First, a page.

“When you hear hoofbeats, think horses, not zebras.”
What doctor hasn’t learned this mantra during training?
But what if it is a zebra?
I recently caught up with my friend, Jane, whose symptoms had baffled her doctors for years. She was misdiagnosed numerous times and was told by several well-respected specialists that her symptoms were all in her head. She actually began to believe that she had a mental illness. Finally, she connected with a specialist who suspected and confirmed that she has a rare neurological disease. For the first time in decades, she had the peace of knowing her real diagnosis, available treatments, and prognosis.
Like Jane, patients with rare diseases typically see up to eight physicians and receive 2 to 3 misdiagnoses over the course of 5 to 7 years before receiving a correct diagnosis. In addition to experiencing difficulty in reaching an accurate diagnosis, patients with rare diseases often feel isolated and abandoned by the health care system, just as Jane did.
You may reason that the likelihood of seeing a patient with a rare disease is, well, rare. So, how rare exactly is a rare disease? In the United States, a rare disease is defined as a condition that affects fewer than 200,000 people. However, there are an estimated 7,000 rare diseases, affecting a total of 25 to 30 million Americans. In other words, while each rare disease is rare individually, nearly 1 in 10 Americans are living with a rare disease! Therefore, it is likely that you are seeing these patients in your practice on a regular basis.
For example, my solo Pediatric Ophthalmology practice was small by anyone’s standards, yet I saw a number of patients with rare diseases. If I had continued practicing, recent advances would have enabled me to recognize even more of these patients. That’s why keeping up with medical advances is vital for all physicians, and why it’s important to step outside of our comfort zones in our CME choices, challenging our current practices.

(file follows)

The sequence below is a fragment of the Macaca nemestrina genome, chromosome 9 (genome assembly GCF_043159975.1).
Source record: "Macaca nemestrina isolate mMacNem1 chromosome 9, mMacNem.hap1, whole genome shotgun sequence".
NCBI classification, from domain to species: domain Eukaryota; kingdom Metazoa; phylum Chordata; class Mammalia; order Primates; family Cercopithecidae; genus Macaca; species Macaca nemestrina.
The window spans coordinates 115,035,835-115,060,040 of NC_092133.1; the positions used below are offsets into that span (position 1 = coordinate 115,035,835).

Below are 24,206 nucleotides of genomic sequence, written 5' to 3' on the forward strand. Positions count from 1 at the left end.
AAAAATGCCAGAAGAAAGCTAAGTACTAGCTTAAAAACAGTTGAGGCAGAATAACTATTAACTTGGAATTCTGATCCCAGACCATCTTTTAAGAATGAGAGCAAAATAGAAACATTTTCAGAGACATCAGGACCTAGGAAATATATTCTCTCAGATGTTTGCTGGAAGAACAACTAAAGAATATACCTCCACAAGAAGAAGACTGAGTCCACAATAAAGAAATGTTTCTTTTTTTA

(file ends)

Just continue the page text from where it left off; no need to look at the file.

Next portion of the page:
But let’s be honest: no one can be an expert on everything, especially rare diseases that we may never see during our entire careers. I’ve often said that humility makes a doctor safe, which makes it important for us to recognize what we don’t know. That means being open to the possibility that a patient has something unusual, and being prepared to promptly refer that patient to a specialist. Furthermore, if the patient doesn’t get an answer from that expert, it’s especially important to help them find another expert until an accurate diagnosis is made.
In this era of precision medicine, many rare diseases will become easier to diagnose through genetic testing, but this isn’t a one-size-fits-all solution. While it’s estimated that 80 percent of rare diseases are genetic in origin, the other 20 percent are not. Unlike the straightforward interpretation of most lab tests, current genetic screening techniques may be inconclusive, reporting variants of unknown significance (VUS) that may or may not be pathogenic. This will improve as more genetic variants are classified. Results must always be interpreted in a clinical context to avoid errors in diagnosis, requiring a level of expertise primarily found in superspecialists and medical geneticists. Despite these precautions, early referral for genetic testing is often a patient’s best hope for accurate diagnosis and access to emerging treatments, such as gene therapy. This again supports the need to consult a specialist promptly when you suspect a rare disease.
So, the next time you hear hoofbeats, by all means, think horses. But if everything doesn’t add up to a horse, don’t stop there. Think zebra. Do additional research, consult an expert, and if necessary, consult another expert. Patients like Jane are depending on you.
After a career in Pediatric Ophthalmology, Christina M. Ohnsman, MD is now a medical writer and consultant with expertise in Ophthalmology, gene therapy, and rare and orphan diseases. As president of CMO Medical Communications, LLC, she remains dedicated to her consistent, passionate focus on improving patients’ lives.
Disclaimer: Names within the story have been modified for privacy reasons.
Illustration by April Brust